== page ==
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Sometimes this apposition refers to a suppressed figura etymologica ; thus Eurip. El. 231: εὐδαιμονοίης, μισθὸν ἥδιστον πόνων, is equivalent to εὐδαιμονοίης εὐδαιμονίαν, μ. ή. π., i. e. “may you enjoy the happiness, which is the sweetest reward of toils." Similarly Hel. 77: ἀπόλαυσιν εἰκοῦς ἔθανες ἂν Διὸς κόρης, is equivalent to elaves àv dávatov, à. el., i. e. “you would have incurred death as the fruit of your resemblance to the daughter of Zeus."
(h) The Accusative as Subject of the Infinitive.
468 If a verb in the infinitive mood is dependent on another verb, and if its subject is not that of the main verb, what would otherwise be the nominative, as the subject of the proposition, is turned into the accusative, as the secondary predication of the main verb. Thus, from exeîvos σтρaτnyei, "that other man is general," we have, in the objective sentence, ëpn ékeîvov otpaτnyeîv, “he said that the other man was general." This is one form of the objective sentence, and will be more fully explained in its proper place.
Contrasted Meanings of the Oblique Cases.
469 From the separate examination of the oblique cases, the student may derive brief rules respecting their distinctive significations:
The genitive denotes motion from a place.
rest in a place.
motion to a place.
The genitive implies separation.
approach with a view to conjunction.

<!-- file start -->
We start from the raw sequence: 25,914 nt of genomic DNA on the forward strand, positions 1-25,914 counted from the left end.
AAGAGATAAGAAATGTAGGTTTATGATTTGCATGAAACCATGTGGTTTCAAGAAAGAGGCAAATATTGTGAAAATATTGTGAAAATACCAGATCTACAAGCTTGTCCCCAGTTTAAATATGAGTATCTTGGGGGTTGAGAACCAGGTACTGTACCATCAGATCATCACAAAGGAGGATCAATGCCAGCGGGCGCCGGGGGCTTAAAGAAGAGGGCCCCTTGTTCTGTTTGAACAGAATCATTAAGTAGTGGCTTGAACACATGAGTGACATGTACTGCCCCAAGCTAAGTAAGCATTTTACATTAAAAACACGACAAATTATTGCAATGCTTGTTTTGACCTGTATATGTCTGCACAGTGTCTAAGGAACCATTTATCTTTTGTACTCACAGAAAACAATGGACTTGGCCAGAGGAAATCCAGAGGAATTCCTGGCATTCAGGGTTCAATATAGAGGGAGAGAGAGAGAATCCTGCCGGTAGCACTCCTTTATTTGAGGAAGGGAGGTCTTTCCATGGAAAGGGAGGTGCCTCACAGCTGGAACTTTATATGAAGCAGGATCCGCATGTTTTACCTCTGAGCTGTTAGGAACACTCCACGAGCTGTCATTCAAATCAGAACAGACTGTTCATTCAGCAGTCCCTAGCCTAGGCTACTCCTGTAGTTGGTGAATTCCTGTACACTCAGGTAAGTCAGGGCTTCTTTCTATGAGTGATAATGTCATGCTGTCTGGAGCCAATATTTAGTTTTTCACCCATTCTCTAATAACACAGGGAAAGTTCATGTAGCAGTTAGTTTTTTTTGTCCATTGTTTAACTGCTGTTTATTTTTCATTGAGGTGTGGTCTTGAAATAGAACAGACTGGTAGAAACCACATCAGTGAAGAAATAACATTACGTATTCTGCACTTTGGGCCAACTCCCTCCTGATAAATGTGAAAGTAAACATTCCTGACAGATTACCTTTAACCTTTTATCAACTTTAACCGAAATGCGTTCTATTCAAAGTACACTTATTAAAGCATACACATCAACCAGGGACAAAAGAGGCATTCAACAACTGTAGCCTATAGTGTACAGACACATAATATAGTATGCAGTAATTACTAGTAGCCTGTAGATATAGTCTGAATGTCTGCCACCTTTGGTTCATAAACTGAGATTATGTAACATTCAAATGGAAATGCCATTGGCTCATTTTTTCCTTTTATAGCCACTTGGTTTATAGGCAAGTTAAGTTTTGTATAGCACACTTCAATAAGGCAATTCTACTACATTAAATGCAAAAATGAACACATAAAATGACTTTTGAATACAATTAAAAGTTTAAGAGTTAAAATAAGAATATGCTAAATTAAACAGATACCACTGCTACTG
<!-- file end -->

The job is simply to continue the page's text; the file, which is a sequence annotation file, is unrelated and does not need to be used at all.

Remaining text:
These differences of meaning appear most clearly in the construction of the cases with prepositions.
§ VIII. Secondary Predicates. (b) Supplement to the Cases. (b) Prepositions.
470 The prepositions, usually so called, are pronominal adverbs indicating place with reference to some object, which is regularly expressed in an oblique case-the genitive, dative, or
accusative and in direct apposition to the adverb. Some prepositions admit of only one case in this apposition; some admit two; others may be construed with any one of the three cases. When placed after the noun to which they refer, the prepositions, with the exception of avá, receive an accent, if proclitic (above, 54), or become paroxytone if oxytone.
471 The prepositions which admit the genitive only are avrí, ἀπό, ἐκ οι ἐξ and πρό.
Those which admit the dative only are ev and σύν (ξύν).
And eis admits only the accusative.
472 The following are prefixed to the genitive and accusative: διά, κατά, ὑπέρ.
The dative or accusative may follow ȧvá.